Italy Announces Oscar Entry Shortlist

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ANICA will pick one title from the 10 listed, including "Reality," "Caesar Must Die" and "Bella Adormentata," for official consideration as one of the five films nominated for the best foreign language film Oscar.

ROME – The list of 10 films that will produce Italy’s official candidate for consideration for the Oscars was released Monday, including Berlin winner Cesare deve morire (Caesar Must Die), Cannes jury prize winner Reality, famously snubbed Venice contender Bella Adormentata (Dormant Beauty) and an unlikely comedy from Italian funnyman Carlo Verdone.

The list of films will be considered by ANICA, Italy’s audiovisual association, before a single film is selected Sept. 26 and sent to the Academy of Motion Picture Sciences for consideration as one of the five films in the running for the Oscar for Best Foreign Language Film.

A total of 27 Italian films have been officially nominated for the best foreign language film, second only to France. And with 13 winners, Italy has taken hom the award more than any other country, though it has not won it since 1999, when Roberto Benigni's La Vita e Bella (Life is Beautiful) won the prize.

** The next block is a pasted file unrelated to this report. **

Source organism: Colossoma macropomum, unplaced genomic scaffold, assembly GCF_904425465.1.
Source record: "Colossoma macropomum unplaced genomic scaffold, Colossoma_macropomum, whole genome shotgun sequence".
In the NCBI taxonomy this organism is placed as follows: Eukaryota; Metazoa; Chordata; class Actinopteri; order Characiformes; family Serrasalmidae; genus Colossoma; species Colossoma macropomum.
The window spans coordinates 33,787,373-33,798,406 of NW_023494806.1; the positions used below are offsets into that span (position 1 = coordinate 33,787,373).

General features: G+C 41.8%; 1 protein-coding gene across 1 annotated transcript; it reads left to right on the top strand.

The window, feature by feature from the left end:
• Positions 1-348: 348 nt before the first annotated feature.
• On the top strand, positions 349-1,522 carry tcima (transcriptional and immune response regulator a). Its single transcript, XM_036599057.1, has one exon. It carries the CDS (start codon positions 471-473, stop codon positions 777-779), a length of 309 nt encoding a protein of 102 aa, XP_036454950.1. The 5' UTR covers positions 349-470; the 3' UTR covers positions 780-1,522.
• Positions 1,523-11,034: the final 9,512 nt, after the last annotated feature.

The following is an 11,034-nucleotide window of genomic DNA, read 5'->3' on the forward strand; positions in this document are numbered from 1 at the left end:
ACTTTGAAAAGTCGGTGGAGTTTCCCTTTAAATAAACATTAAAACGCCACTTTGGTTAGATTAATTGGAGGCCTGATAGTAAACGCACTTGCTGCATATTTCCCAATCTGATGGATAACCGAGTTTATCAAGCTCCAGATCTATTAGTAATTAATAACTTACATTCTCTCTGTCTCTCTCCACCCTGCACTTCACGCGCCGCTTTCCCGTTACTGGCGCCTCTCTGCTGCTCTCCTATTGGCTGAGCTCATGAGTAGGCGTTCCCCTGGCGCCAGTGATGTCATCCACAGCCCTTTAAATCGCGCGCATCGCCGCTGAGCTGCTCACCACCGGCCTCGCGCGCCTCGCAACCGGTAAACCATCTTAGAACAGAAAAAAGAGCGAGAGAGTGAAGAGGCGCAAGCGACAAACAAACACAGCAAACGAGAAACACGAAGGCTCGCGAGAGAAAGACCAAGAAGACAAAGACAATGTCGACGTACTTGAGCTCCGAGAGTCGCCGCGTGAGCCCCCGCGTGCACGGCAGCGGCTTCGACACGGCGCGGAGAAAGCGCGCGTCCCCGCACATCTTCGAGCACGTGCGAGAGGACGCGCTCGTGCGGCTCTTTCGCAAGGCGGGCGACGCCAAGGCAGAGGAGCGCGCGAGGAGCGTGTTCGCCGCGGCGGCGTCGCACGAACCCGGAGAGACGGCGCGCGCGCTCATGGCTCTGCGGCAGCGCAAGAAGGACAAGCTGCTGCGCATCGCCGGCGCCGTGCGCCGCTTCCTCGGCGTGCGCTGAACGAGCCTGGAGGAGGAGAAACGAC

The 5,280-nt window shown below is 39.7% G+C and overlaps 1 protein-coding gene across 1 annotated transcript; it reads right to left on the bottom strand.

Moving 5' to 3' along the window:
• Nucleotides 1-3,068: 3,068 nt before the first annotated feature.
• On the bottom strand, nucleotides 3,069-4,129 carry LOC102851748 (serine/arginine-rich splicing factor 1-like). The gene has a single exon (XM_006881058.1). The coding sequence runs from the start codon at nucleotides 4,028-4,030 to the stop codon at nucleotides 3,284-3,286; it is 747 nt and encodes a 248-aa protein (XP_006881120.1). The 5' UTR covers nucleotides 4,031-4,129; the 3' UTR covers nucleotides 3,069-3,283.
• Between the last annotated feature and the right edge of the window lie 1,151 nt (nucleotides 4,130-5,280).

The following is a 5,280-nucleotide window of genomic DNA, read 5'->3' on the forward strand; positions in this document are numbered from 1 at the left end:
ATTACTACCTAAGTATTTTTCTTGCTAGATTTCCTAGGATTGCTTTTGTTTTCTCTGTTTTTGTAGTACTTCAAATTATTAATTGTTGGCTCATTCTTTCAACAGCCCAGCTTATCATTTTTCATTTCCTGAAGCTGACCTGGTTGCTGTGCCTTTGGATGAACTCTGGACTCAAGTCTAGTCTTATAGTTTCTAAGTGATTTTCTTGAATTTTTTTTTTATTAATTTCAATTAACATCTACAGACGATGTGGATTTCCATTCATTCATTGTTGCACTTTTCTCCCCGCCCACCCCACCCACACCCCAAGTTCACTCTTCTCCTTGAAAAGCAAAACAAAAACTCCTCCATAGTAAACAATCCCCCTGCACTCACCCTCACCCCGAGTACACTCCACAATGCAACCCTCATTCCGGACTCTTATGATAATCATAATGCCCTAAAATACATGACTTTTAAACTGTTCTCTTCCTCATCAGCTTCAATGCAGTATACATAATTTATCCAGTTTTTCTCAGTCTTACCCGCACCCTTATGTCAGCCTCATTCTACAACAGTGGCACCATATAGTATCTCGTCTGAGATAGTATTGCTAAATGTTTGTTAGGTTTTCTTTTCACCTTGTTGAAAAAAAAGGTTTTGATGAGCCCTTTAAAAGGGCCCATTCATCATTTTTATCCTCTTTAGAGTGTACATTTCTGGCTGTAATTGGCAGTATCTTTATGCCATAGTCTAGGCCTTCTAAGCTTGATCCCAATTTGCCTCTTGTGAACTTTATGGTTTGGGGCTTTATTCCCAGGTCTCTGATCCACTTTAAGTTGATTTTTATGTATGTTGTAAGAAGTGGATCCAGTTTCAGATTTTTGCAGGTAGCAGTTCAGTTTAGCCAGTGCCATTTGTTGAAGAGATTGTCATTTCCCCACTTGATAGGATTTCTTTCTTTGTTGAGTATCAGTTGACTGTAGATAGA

Cesare deve morire from Paolo and Vittorio Taviani, Reality from Matteo Garrone, and Marco Bellocchio’s Bella Adormentata have been mentioned as possible Oscar candidates for weeks. But Verdone’s Posti in piedi in paradiso (Standing Room Only in Heaven), a quirky comedy, is a surprise selection. Verdone is extremely popular in Italy but little known outside the country.

The other films selected for consideration by ANICA include Magnifica presenza (Magnificent Presence), a drama about a would-be actor from Ferzan Ozpetek; Pupi Avati’s marriage drama Il cuore grande delle ragazze (The Big Heart of the Girls); Diaz: Don’t Clean Up This Blood, a reenactment of the bloody end to the 2001 G-8 summit in Italy from Daniele Vicari; E stao il figlio (The Son Was Here), a Venice Golden Lion nominee from Daniele Cipri; Ivano De Matteo’s drama Gli equilibristi (Balancing Act); and crime story La-Bas (La-bas: A Criminal Education) from Guido Lombardi.

Cesare deve morire tells the story of a prison acting troupe performing William Shakespeare’s Julius Caesar, while Reality is about a man’s efforts to be on Italy’s version of the Big Brother reality TV franchise, and Bella Adormentata is a fictional euthanasia drama based on the real-life euthanasia controversy over the fate of Eluana Englaro. Bella Adormentata was considered a contender for a major prize in Venice, and it sparked a controversy about the fate of Italian films at the event when it left the Lido nearly empty handed.

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